We’re hearing that internal testing at HP led to the loading of webOS onto an Apple iPad and, well, it blew the TouchPad out of the water. The precise details are quite scarce, but we’re hearing that webOS ran “twice as fast” on the Apple iPad hardware than it did on the HP TouchPad. This leads us to believe that it’s the hardware, and not the software, that led to the ultimate demise of webOS at HP.
No you’re not dreaming, Opera Mini for iPhone was officially submitted to the Apple iPhone App store today.
If the new app can survive Apple’s cryptic and gauntlet like review process, it will be a big win for the millions of iPhone owners who have been left less than satisfied with their current browsing experience found in Safari.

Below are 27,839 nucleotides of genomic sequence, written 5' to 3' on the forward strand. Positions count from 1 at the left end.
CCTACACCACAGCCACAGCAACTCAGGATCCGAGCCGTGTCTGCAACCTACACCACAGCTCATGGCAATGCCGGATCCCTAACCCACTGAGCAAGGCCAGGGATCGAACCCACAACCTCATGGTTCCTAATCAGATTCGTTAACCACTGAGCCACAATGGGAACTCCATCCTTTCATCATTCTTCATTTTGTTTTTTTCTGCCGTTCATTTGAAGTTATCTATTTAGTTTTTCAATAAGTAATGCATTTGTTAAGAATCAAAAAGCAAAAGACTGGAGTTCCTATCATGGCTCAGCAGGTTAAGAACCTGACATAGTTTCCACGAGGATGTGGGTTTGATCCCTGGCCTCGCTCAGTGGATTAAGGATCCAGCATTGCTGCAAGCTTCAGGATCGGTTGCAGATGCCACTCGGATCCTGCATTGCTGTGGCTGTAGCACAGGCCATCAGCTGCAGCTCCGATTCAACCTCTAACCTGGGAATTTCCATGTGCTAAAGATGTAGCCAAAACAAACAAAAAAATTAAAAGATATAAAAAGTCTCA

The Norwegian company claims its mobile browser is “fast like a rocket” and host to a long list of features that are sure entice you: browser tabs, page caching, text search, and history are at the top but the real secret to its reign over Safari is its compression engine.
With about two weeks before the Apple iPad is in our hands, one feels like a Nasa scientist waiting for the Apollo rocket to take off. It’s a nail biting and nervous moment for everyone at Apple, waiting for the iPad to either soar into the stratosphere or crash and burn.
If you’ve been following our series of features on the iPad (If you haven’t then you should catch up) you would know that the iPad has been under a host of controversy and bad press from rivals and application developers alike.
Whereas the iPad is cleverly being marketed as a unique device superior in software and hardware when compared to rival products.